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John Crudele: Influence is in the bag for 'Government Sachs'
By John Crudele
New York Post
Thursday, July 7, 2009
When I last wrote about Goldman Sachs in late March, the most politically-connected and luckiest firm on Wall Street was in the middle of rigging the stock market -- again.
"Something smells fishy in the market. And the aroma seems to be coming from Goldman Sachs," is the way I put it in that March 28 column.
Well, a lot has changed in just the past few weeks. And I'd like to put it all together for you, and for the rest of the media should it choose to follow what is shaping up to be the most incredible financial story ever.
Back in March I noted that the rally occurring in the stock market had the indisputable fingerprints of Goldman all over it. There were numbers to back it up.
Despite the fact that regular investors seemed to be pulling their money out of the market or -- at best -- investing conservatively, stock prices were zooming. The reason was simple: Big investors were pouring money into equities.
And Goldman Sachs was the biggest of the big.
According to the New York Stock Exchange figures for the week of April 13 that I quoted, Goldman executed twice as many big trades -- called "program" trades by the industry -- as any other firm. And the bulk of the 1.234 billion shares bought by Goldman that week were paid for with the firm's own money.
Of course, Goldman would have to be mighty confident that stock prices were going up to risk so much of its own capital. Or, perhaps, it knew stocks would be rising.
This was the time, remember, when banks were trying to recapitalize by selling shares to the public. Goldman, you'll also recall, had turned itself into a bank holding company so it could take $10 billion in government money under the Troubled Asset Relief Program.
Goldman also sold billions worth of new stock to the public while all this was happening.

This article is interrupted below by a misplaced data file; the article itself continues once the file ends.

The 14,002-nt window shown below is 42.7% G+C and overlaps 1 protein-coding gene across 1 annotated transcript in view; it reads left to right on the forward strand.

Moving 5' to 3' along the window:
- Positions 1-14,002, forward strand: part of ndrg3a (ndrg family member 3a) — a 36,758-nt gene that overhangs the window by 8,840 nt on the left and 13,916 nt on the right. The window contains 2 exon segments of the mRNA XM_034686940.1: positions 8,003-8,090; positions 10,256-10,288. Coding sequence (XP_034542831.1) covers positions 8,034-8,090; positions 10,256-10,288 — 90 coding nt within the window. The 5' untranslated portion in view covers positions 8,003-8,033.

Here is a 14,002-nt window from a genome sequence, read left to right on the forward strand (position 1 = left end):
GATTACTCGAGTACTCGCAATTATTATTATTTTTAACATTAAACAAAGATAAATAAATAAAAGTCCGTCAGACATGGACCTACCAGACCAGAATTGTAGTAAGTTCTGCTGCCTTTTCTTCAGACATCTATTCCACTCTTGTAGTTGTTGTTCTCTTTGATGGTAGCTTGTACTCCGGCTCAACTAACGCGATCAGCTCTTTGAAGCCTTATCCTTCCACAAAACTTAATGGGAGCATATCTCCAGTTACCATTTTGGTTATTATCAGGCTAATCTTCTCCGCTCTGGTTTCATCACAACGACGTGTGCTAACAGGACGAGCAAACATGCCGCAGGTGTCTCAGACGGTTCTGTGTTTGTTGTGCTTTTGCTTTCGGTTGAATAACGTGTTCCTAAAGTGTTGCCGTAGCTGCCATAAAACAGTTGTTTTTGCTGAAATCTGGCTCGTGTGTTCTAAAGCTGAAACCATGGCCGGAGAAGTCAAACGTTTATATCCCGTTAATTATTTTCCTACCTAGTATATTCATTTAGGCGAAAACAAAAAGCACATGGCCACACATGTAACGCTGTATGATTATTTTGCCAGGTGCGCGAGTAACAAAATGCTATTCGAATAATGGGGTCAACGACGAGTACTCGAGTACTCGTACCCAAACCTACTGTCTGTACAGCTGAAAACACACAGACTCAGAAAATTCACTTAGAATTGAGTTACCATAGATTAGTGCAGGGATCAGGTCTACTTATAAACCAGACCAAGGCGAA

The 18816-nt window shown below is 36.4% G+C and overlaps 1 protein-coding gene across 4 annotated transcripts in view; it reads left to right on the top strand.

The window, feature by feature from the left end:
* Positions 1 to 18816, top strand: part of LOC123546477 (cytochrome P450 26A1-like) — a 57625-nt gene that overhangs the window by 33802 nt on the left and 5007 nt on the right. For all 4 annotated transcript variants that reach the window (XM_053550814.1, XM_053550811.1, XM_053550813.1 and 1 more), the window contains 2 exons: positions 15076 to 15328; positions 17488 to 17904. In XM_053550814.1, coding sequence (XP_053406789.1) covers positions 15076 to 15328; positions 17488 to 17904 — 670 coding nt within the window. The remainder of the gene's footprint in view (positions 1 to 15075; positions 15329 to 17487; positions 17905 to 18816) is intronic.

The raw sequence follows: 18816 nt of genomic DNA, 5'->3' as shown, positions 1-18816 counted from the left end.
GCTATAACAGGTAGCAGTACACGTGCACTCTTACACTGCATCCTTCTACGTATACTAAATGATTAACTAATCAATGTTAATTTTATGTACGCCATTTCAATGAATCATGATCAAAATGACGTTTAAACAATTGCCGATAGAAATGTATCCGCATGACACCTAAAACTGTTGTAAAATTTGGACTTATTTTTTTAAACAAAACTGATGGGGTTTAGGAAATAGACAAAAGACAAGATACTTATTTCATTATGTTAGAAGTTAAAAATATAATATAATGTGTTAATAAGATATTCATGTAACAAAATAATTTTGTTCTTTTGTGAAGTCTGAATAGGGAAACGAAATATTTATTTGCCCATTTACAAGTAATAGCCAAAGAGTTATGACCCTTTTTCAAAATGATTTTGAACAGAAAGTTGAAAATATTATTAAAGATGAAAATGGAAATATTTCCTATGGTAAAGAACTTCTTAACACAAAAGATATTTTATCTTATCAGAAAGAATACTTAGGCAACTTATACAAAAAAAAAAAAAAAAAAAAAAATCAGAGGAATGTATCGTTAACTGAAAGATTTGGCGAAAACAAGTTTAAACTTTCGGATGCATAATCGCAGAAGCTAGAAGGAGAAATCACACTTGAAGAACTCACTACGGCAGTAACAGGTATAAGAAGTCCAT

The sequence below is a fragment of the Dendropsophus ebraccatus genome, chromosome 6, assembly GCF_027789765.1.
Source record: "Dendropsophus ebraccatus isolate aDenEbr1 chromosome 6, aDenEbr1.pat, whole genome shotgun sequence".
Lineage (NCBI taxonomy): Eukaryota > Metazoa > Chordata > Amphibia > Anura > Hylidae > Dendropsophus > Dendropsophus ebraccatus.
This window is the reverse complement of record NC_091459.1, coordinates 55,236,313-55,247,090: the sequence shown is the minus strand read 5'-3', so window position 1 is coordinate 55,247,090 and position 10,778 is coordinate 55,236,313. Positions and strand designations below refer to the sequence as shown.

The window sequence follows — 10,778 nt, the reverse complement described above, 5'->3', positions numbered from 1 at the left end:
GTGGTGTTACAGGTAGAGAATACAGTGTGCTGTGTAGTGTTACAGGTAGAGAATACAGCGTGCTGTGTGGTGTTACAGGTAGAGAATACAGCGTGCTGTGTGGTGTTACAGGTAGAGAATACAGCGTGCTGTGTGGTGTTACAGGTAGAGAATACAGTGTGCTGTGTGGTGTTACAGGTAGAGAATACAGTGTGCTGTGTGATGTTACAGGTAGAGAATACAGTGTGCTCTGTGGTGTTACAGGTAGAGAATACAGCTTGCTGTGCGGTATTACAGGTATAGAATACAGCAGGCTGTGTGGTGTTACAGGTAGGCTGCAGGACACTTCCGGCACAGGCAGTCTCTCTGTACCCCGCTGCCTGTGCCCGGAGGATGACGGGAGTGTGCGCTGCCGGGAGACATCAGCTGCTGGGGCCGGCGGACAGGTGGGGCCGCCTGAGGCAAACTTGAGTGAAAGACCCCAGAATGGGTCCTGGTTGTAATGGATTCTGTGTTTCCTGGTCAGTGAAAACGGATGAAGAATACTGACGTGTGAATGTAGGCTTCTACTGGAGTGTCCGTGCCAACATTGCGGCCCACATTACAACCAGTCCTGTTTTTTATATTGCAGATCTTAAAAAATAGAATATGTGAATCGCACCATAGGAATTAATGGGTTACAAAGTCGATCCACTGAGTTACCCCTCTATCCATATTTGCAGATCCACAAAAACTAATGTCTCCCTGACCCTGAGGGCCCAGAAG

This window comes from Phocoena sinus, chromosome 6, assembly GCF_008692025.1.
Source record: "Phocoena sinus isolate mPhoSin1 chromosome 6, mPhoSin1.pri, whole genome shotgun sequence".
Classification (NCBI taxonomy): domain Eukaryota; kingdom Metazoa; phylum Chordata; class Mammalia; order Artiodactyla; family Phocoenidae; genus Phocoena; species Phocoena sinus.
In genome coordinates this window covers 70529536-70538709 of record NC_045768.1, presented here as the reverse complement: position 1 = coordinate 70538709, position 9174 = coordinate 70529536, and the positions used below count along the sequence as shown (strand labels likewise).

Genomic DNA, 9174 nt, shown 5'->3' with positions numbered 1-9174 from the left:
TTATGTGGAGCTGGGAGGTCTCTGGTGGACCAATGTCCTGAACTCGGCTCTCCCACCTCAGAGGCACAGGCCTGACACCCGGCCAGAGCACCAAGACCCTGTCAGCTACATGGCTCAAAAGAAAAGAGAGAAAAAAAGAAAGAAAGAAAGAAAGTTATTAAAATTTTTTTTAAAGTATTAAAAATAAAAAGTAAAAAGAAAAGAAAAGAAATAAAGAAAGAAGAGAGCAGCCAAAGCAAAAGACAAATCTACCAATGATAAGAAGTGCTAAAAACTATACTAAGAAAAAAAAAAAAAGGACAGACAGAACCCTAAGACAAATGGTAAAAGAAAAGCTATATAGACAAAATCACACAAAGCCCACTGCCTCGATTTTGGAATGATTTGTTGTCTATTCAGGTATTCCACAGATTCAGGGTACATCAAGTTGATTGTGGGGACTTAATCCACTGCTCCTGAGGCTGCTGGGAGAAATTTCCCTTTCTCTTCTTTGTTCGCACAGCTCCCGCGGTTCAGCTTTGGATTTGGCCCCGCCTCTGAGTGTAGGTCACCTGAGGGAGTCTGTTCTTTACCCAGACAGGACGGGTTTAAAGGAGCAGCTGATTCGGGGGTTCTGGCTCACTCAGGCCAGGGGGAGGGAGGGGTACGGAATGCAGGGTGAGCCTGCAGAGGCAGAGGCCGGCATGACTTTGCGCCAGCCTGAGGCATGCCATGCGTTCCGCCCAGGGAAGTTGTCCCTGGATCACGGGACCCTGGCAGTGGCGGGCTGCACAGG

How much harder would it have been for banks to sell stock to nervous investors if the market was swooning rather than booming?
Goldman's sudden and inexplicable optimism about stocks was incredibly opportune for the banking industry in general, for Goldman in particular, and -- here's where the conspiracy starts to unfold -- for the government.
It's tough, however, to do what needs to be done to rescue the market when pesky journalists and annoying bloggers are looking over your shoulder.
So a couple weeks ago the NYSE suddenly announced that brokerage firms would no longer have to report their program trades. The new rule takes effect next week.
Wall Street and Washington have been playing footsie for decades.
Back in the late 1980s, President Reagan determined that the stock market was so vital to the country that he signed an executive order creating the President's Working Group on Financial Markets. What the president wanted from this group was unclear, but the precipitous drops in stock prices in 1987 and 1989 had made everyone nervous.
Soon afterward, Robert Heller, a former Federal Reserve governor, came right out and proposed what the president was probably thinking -- the stock market should be rigged in times of impending disaster. But instead of going through all the trouble of buying actual stock, as firms do in program trades, Heller suggested a shortcut -- the purchase of stock index futures contracts.
From that point on everyone suspected that Washington would jump in to calm the stock market whenever the waters got rough.
Goldman has so many top executives who've moved into government that the company is now not-so-affectionately called "Government Sachs."
Hank Paulson, the incompetent Treasury secretary during the last Bush administration, was a former chairman of Goldman. Paulson almost slipped about the cozy relationship Washington had with Wall Street when he was being interviewed on TV and blurted out that it was part of his job to speak frequently with "market participants."
No, it's not.
Was he tipping information to Goldman during these conversations, like interest-rate decisions? Was Goldman some sort of ex-officio government conduit?
The clincher came last week in the most bizarre and unexpected twist to this unpredictable decades-long tale.
Federal prosecutors accused a guy named Sergey Aleynikov of stealing proprietary "black box" computer codes from Goldman. The assistant U.S. attorney in charge of the case said the following in court: "The bank (Goldman) has raised the possibility that there is a danger that somebody who knew how to use this program could use it to manipulate the market in unfair ways."
What was Goldman doing with a program that could "ma nipulate the market in unfair ways"?
The answer: It was using it to manipulate the market.
John Crudele is business columnist for the New York Post.
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